FACS analysis: Fluorescence activated cell sorting (FACS) analysis of isolated mouse ADSCs (passages 3) was performed using a BD LSRII analyzer (BD bioscience, New Jersey) at the University of Florida FACS facility core. Antibodies used in FACS analysis were FITC-conjugated anti CD90, CD105, CD31, and CD45. All were purchased from eBiosciences (San Diego, CA, USA).

ELISA: To ensure cultured transgenic ADSCs secreted hAAT, cell culture medium harvested from ADSCs (both M-hAAT- and Z-hAAT transgenic mice), and cell culture medium harvested from mouse embryonic fibroblast (MEF) were collected at passage 3 and analyzed by anti-hAAT ELISA [12]. MEF is used as a nonspecific negative control to show the background reading of ELISA. The ADSCs from Z-hAAT transgenic mice is served as a negative control of ADSCs from M-hAAT transgenic mice since hAAT gene is not active in Z-hAAT transgenic mice. Mouse albumin ELISA was performed according to manufacturer’s instruction (Kamiya Biomedical Company, Seattle, WA, USA) to exclude albumin expression of ADSCs isolated from M-hAAT transgenic mouse.

Production of calcium alginate microspheres in vitro

The low viscosity, high mannuronic acid (LVM) alginate solution (2% wt/vol) was made by dissolving alginate LVM (NovaMatrix, Philadelphia, PA) in PBS without calcium overnight and storing at 4°C before use. Next, the 2% wt/vol LVM alginate solution was loaded into a syringe pump and connected to an electrostatic bead generator (Nisco Engineering AG, Zurich, Switzerland). Alginate microspheres were produced with a flow rate of 0.35 ml/min, voltage of 6.0 kV, 350nm gauge nozzle, and CaCl2 gelling bath solution with a concentration of 102 mM. The mean diameter of the prepared alginate microsphere was determined as 250 μm. After formation, the microspheres were washed by PBS with calcium twice to remove excess CaCl2 and harden the microspheres, and then washed by cell culture medium (DMEM supplemented with 10% FBS). After washing, the cell culture medium was removed and the alginate microspheres were stored in fresh cell culture medium at 37°C in the incubator on a shaker for future use.

Preparation of alginate bioencapsulated ADSCs in vitro

The preparation method for alginate bioencapsulated ADSCs was similar to conventional alginate microsphere preparation as mentioned above. Briefly, the ADSCs cell suspension was added into the alginate solution to have a final cell density of 5 x 106 cells per ml. The cell-alginate solution was well mixed and then transferred to the syringe. The microsphere production procedure was performed quickly under sterile conditions to ensure the cell viability and to prevent contamination. The alginate microspheres containing ADSCs were washed twice by PBS with calcium to harden the microspheres, and then washed by cell culture medium. To examine ADSCs inside the alginate microspheres, the alginate microspheres were fixed with 2% glutaraldehyde for 2 hours and then embedded in paraffin, and sectioned for standard H&E staining. The prepared bioencapsulated ADSCs were used for cell transplantation within 24 hours after microencapsulation, and each animal in experimental groups was given 0.2 ml alginate microspheres suspension, which is equivalent to one million cells per injection.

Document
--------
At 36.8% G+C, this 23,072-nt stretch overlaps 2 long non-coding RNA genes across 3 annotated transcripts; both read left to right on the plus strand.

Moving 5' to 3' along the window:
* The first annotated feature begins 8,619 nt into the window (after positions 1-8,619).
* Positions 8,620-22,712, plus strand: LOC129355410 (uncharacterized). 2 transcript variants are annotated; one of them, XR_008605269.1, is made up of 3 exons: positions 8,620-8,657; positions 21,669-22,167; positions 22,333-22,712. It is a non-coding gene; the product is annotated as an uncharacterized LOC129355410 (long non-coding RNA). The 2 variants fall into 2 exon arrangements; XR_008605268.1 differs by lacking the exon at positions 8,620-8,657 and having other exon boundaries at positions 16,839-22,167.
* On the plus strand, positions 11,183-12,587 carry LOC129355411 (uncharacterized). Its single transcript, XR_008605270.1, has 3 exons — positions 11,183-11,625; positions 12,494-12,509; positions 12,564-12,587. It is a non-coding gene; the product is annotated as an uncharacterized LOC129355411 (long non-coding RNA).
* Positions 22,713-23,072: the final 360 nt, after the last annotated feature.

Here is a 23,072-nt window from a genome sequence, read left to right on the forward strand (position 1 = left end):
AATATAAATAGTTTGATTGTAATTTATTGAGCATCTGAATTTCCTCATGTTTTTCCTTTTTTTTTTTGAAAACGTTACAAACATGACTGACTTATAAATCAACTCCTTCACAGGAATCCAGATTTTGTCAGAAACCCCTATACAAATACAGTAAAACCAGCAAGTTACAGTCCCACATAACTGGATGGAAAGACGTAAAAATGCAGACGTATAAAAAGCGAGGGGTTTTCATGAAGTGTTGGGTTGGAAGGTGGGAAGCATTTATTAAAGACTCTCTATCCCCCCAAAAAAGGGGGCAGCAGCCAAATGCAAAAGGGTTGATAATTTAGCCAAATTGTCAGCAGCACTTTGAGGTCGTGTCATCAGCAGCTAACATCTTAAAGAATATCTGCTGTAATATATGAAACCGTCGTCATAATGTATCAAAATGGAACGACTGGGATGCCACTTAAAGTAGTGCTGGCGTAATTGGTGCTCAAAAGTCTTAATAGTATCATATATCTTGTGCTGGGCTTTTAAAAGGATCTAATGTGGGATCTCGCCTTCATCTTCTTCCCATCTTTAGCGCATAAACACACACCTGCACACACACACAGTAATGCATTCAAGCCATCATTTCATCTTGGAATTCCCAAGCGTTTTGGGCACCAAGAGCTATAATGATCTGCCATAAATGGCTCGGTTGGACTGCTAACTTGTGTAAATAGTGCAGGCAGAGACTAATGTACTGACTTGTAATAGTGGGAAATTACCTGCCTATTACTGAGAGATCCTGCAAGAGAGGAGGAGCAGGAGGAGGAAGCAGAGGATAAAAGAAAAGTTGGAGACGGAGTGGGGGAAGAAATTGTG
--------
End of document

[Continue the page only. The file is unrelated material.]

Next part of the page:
Determine glucose concentration in the cell culture medium

One mL alginate microspheres (5 million cell per ml) was added into 6 well cell culture plate. The cell culture medium were collected and designated as t0 (fresh medium) and t1 (after two days culture) every two days. The glucose concentration in the cell culture medium was determined by VITROS DT60 II (Ortho-Clinical Diagnostics, Rochester, NY) according to manufacturer’s manual. The glucose consumption (per 5 million cells in two days) was determined by the difference of glucose concentration between two selected time points (t1- t0). Each sample was analyzed in triplicate. The decrease of glucose concentration in cell culture medium serves as an indicator of cell metabolic activity.

Ethics Statement

All the animal procedures including isolation of ADSCs and cell transplantation were approved by the University of Florida Institutional Animal Care and Use Committee (IACUC). The isolation of ADSCs was performed as previously described [12].

Animal studies

A series of animal experiments were conducted in the present study. For each animal 2/3 partial hepatectomy (PH) was performed [20] to create liver damage to trigger liver regeneration microenvironment in attempt to induce hepatogenic differentiation of transplanted ADSCs. We have tested different sizes of needles to minimize the possible liver tissue damage due to injection and 22 gauge needles were selected to be used in delivering alginate microspheres suspensions. In study one, we aimed to evaluate whether alginate microspheres are implantable into the liver tissue by injection. Six hepatectomized male C57BL/6J mice were randomized and divided into 3 groups (n = 2 in each group): Group P1 (single dose of 1 million bioencapsulated ADSCs via hepatic injection), Group P2 (single dose of 1 million bioencapsulated ADSC via hepatic injection), Group P3 (single injection of PBS). All were injected with a volume of 0.2 ml. Animals in Group P1 were sacrificed 2 hours after cell transplantation, while animals in Group P2 and P3 were sacrificed 2 weeks after cell transplantation.